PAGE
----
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C-PALSY  July 2010

C-PALSY July 2010

Subject:

Re: FW: SCIENTISTS IDENTIFY BRAIN CIRCUITS RELATED TO THE INITIATION AND TERMINATION OF MOVEMENT SEQUENCES IN NIH-SUPPORTED STUDY

From:

"Kendall D. Corbett" <[log in to unmask]>

Reply-To:

Cerebral Palsy List <[log in to unmask]>

Date:

Fri, 23 Jul 2010 10:52:51 -0600

Content-Type:

text/plain

Parts/Attachments:

Parts/Attachments

text/plain (157 lines)

Can this be expanded to movement sequences not in the study??  ;-{Q}  Just
thought the headline was humorous...

On Thu, Jul 22, 2010 at 1:52 PM, Meir Weiss <[log in to unmask]> wrote:

> -----Original Message-----
> From: NIH news releases and news items [mailto:[log in to unmask]] On
> Behalf Of NIH OLIB (NIH/OD)
> Sent: Thursday, July 22, 2010 3:14 PM
> To: [log in to unmask]
> Subject: SCIENTISTS IDENTIFY BRAIN CIRCUITS RELATED TO THE INITIATION AND
> TERMINATION OF MOVEMENT SEQUENCES IN NIH-SUPPORTED STUDY
>
> U.S. Department of Health and Human Services
> NATIONAL INSTITUTES OF HEALTH NIH News
> National Institute on Alcohol Abuse and Alcoholism (NIAAA)
> <http://www.niaaa.nih.gov/>
> For Immediate Release: Thursday, July 22, 2010
>
> CONTACT: NIAAA Press Office, 301-443-3860,
> <e-mail:[log in to unmask]<[log in to unmask]>
> >
>
> SCIENTISTS IDENTIFY BRAIN CIRCUITS RELATED TO THE INITIATION AND
> TERMINATION
> OF MOVEMENT SEQUENCES IN NIH-SUPPORTED STUDY
>
> In humans, throwing a ball, typing on a keyboard, or engaging in most other
> physical activities involves the coordination of numerous discrete
> movements
> that are organized as action sequences. Scientists at the National
> Institutes of Health and the Gulbenkian Institute in Portugal have
> identified brain activity in mice that can signal the initiation and
> termination of newly learned action sequences. The findings appear online
> today in the current issue of Nature.
>
> "This interesting report should advance our understanding of the
> neurobiology of movement disorders, and open new avenues of research for
> their treatment and prevention," says Kenneth R. Warren, Ph.D., acting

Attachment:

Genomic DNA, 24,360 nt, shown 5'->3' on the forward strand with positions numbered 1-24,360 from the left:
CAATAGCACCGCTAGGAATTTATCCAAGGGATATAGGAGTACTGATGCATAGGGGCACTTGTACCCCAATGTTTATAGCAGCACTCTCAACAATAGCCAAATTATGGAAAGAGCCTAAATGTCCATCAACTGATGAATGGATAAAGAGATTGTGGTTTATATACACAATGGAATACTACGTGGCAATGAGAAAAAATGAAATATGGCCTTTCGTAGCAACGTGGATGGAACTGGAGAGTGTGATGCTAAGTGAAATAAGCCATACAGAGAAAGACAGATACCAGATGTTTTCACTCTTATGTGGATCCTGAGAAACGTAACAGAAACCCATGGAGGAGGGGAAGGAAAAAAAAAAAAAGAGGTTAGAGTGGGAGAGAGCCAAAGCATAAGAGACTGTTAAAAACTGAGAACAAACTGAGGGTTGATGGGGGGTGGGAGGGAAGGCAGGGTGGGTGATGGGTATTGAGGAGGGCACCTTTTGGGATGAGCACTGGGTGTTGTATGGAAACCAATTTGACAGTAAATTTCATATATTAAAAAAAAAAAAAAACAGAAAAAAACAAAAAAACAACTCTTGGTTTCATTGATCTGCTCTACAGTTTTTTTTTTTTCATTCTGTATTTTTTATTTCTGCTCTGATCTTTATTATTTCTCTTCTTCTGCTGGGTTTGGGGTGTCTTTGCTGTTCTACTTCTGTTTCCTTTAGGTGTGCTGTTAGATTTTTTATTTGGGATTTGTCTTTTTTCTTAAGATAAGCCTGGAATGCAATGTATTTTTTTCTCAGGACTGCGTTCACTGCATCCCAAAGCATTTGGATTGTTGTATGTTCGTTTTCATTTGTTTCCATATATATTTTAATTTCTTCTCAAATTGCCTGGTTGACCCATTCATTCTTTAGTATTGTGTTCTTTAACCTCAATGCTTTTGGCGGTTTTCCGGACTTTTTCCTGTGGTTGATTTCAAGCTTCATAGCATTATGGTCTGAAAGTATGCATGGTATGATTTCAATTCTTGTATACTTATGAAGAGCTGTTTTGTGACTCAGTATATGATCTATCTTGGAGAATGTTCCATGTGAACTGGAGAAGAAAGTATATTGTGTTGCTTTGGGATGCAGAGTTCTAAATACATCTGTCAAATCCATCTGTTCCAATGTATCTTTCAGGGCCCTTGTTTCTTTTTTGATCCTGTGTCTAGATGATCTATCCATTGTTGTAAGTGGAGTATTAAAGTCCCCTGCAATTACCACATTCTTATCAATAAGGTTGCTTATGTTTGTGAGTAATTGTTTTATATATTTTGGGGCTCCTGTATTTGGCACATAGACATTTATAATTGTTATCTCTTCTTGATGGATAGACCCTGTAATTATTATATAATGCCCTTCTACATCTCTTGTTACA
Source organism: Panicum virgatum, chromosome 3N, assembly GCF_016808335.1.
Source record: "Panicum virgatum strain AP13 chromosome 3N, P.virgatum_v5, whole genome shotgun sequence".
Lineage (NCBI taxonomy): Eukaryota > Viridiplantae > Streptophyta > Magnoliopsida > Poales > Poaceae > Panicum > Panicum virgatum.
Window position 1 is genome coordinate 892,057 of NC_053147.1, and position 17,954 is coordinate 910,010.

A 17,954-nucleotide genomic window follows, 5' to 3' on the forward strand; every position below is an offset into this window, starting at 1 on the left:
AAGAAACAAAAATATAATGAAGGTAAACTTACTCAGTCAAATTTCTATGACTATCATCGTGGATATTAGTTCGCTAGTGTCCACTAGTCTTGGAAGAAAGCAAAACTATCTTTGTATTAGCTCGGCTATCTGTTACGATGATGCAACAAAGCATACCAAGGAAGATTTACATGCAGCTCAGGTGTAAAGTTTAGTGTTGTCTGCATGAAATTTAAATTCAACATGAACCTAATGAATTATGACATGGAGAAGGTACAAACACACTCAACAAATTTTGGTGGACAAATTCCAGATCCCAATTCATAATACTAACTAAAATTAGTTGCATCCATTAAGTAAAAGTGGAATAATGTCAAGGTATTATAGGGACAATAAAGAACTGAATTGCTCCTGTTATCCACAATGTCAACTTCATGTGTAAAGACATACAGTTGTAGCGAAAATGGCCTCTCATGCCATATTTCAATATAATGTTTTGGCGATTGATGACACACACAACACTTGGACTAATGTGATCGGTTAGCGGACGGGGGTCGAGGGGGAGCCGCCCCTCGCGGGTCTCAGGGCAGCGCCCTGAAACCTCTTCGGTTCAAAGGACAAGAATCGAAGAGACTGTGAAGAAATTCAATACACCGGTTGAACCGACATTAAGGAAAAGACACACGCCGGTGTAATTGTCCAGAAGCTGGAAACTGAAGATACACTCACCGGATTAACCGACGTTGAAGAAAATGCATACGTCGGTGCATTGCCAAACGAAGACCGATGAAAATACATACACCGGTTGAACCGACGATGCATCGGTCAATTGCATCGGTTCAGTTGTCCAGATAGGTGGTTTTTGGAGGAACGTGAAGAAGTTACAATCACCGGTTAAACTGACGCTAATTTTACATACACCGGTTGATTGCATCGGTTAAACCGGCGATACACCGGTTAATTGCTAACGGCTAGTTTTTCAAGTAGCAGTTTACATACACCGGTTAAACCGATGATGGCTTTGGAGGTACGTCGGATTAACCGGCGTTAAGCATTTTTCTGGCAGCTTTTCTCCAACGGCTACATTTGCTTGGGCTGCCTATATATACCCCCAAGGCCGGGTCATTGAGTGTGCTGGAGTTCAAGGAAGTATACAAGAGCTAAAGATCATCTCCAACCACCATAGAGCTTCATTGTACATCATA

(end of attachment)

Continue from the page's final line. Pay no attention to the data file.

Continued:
> director of the National Institute on Alcohol Abuse and Alcoholism (NIAAA),
> part of the NIH.
>
> The study was conducted by Xin Jin, Ph.D. an investigator in the NIAAA
> Laboratory for Integrative Neuroscience, and Rui M. Costa, D.V.M, Ph.D.,
> principal investigator of the Champalimaud Neuroscience Program at the
> Gulbenkian Institute.  The researchers trained mice to press a lever
> exactly
> eight times to receive a sugar-water reward.  As the mice learned this
> task,
> the researchers monitored brain cell activity in the animals' basal
> ganglia,
> deep brain structures that are known to help start and control movement.
>
> "We recorded activity in the dorsal striatum and substantia nigra during
> the
> learning of novel action sequences," explained Dr. Jin.  "Although previous
> studies have reported changes in neural activity in these areas during
> movement, their role in the initiation and termination of newly learned
> action sequences has not been explored."
>
> Drs. Costa and Jin discovered that certain neurons in these regions
> exhibited a change in activity before the first lever press of a sequence,
> while other neurons showed a change in activity before the last press of a
> sequence.  They also noticed that this activity signaling the initiation
> and
> termination of each action sequence emerged during learning.
>
> The researchers then evaluated these circuits in mice that had been
> genetically manipulated to disrupt the development of the start and stop
> signals. The researchers found the manipulation had impaired the learning
> of
> the lever-pressing sequence.
>
> "Our findings demonstrate that as we learn novel action sequences, these
> basal ganglia circuits develop activity that signals the beginning and end
> of each sequence," says Dr. Costa. "These results could have important
> implications for disorders where these circuits degenerate, such as
> Parkinson's and Huntington's disease, in which the initiation and
> termination of voluntary movement sequences are impaired. More broadly,
> they
> are relevant for understanding how we learn and control the execution of
> behavioral sequences, which may impact disorders of action control like
> compulsivity."
>
> The National Institute on Alcohol Abuse and Alcoholism, part of the
> National
> Institutes of Health, is the primary U.S. agency for conducting and
> supporting research on the causes, consequences, prevention, and treatment
> of alcohol abuse, alcoholism, and alcohol problems. NIAAA also disseminates
> research findings to general, professional, and academic audiences.
> Additional alcohol research information and publications are available at
> <www.niaaa.nih.gov>.
>
> The National Institutes of Health (NIH) -- The Nation's Medical Research
> Agency -- includes 27 Institutes and Centers and is a component of the U.S.
> Department of Health and Human Services. It is the primary federal agency
> for conducting and supporting basic, clinical and translational medical
> research, and it investigates the causes, treatments, and cures for both
> common and rare diseases. For more information about NIH and its programs,
> visit <www.nih.gov>.
>
> ##
>
> This NIH News Release is available online at:
> <http://www.nih.gov/news/health/jul2010/niaaa-22.htm>.
>
> To subscribe (or unsubscribe) from this list, go to
> <http://service.govdelivery.com/service/subscribe.html?code=USNIH_1>.
>
>
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-- 


Kendall

An unreasonable man (but my wife says that's redundant!)

The reasonable man adapts himself to the world; the unreasonable one
persists in trying to adapt the world to himself. Therefore, all progress
depends on the unreasonable man.

-George Bernard Shaw 1856-1950

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